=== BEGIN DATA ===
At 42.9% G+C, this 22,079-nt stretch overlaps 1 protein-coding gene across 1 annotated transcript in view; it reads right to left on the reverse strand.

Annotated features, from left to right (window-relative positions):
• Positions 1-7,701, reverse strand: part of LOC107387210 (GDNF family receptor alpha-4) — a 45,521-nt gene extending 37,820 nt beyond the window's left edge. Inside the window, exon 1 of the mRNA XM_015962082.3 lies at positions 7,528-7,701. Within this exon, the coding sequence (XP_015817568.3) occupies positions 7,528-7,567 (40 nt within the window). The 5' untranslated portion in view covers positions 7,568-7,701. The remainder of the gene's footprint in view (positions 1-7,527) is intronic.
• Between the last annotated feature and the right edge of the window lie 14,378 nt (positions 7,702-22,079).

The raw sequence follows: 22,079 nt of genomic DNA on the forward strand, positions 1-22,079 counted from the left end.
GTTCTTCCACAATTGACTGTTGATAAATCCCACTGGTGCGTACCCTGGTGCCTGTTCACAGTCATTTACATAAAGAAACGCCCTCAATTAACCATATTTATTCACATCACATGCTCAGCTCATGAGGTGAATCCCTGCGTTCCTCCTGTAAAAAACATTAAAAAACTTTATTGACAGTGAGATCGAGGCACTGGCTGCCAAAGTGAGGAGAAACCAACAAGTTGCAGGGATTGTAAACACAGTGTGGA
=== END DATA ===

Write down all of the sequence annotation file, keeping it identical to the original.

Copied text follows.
At 42.9% G+C, this 22,079-nt stretch overlaps 1 protein-coding gene across 1 annotated transcript in view; it reads right to left on the reverse strand.

Annotated features, from left to right (window-relative positions):
• Positions 1-7,701, reverse strand: part of LOC107387210 (GDNF family receptor alpha-4) — a 45,521-nt gene extending 37,820 nt beyond the window's left edge. Inside the window, exon 1 of the mRNA XM_015962082.3 lies at positions 7,528-7,701. Within this exon, the coding sequence (XP_015817568.3) occupies positions 7,528-7,567 (40 nt within the window). The 5' untranslated portion in view covers positions 7,568-7,701. The remainder of the gene's footprint in view (positions 1-7,527) is intronic.
• Between the last annotated feature and the right edge of the window lie 14,378 nt (positions 7,702-22,079).

The raw sequence follows: 22,079 nt of genomic DNA on the forward strand, positions 1-22,079 counted from the left end.
GTTCTTCCACAATTGACTGTTGATAAATCCCACTGGTGCGTACCCTGGTGCCTGTTCACAGTCATTTACATAAAGAAACGCCCTCAATTAACCATATTTATTCACATCACATGCTCAGCTCATGAGGTGAATCCCTGCGTTCCTCCTGTAAAAAACATTAAAAAACTTTATTGACAGTGAGATCGAGGCACTGGCTGCCAAAGTGAGGAGAAACCAACAAGTTGCAGGGATTGTAAACACAGTGTGGA